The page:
I had a nightmare last night. A very nerdy nightmare*.
During the space shuttle’s ascent in to low earth orbit, I was dropped out of the space shuttle’s cargo bay strapped to an osprey. Somehow, both the osprey and I survived our descent. I know what you are thinking. The poor osprey’s wings should have snapped into pieces the moment it tried to provide lift for the two of us. This, my friends, was a key point in my complaint to the NASA authorities. I also suspected that my publicly stated preference for unmanned space exploration was a factor in the decision to drop me into the upper atmosphere. I have no idea what the osprey did to piss NASA off.
And, here is the really nerdy part. Do you know how I knew this dream was not real in the dream itself? I knew the dream could not be real because even the depths of my subconscious were aware that the space shuttle program had been cancelled. According to straw man portrayals of manned space exploration advocates, the end of the people on the tips of rockets era** was the end of space exploration as an endeavor that would inspire future scientists.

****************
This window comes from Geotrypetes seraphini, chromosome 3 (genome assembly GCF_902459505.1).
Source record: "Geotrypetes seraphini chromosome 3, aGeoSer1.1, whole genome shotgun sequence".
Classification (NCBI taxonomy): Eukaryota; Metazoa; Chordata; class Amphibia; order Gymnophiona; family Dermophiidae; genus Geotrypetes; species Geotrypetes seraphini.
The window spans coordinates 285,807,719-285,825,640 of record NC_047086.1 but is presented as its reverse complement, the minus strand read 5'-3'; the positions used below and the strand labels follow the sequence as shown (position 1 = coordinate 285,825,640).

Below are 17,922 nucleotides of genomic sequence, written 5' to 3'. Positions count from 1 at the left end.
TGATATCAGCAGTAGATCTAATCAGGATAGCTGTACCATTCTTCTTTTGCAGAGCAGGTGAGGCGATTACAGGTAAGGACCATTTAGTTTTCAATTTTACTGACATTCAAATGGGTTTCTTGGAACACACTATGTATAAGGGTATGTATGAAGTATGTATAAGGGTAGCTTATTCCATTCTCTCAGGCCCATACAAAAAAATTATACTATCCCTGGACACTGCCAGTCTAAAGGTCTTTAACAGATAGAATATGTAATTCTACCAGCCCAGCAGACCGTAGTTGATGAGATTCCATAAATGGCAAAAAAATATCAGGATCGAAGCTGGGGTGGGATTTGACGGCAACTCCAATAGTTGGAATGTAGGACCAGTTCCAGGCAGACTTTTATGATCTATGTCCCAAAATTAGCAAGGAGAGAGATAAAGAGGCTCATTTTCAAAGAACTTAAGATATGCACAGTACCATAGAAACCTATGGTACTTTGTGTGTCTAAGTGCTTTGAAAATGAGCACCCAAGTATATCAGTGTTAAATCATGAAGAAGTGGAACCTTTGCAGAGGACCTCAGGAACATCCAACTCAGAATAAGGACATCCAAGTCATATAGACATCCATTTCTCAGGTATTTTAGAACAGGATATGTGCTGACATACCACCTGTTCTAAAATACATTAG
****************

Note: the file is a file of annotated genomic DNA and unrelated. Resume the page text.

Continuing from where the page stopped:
Which reminds me, in the wee hours last night, our species successfully lobbed a robot at another planet. According to all reports, the Curiosity rover is on Mars and sending back data. If that is not an aspiring human achievement, I don’t know what is.
Come to think of it, this may have all just been a metaphor for my unrealized childhood dreams of becoming an astronaut.
*I’m pretty sure this nightmare was the result of a liberal mixture of excitement over the Mars Science Laboratory’s impending collision with Mars, sadness over the death of Sally Ride, and being forced to watch The Rescuers Down Under thirty times by small, persistent children.
**Technically, we still can put people on the tips of rockets. It’s just that the US government now has to pay other people (including the possibility of American private industry) to do so. As we all know, if it isn’t being done by the US government, it isn’t inspiring.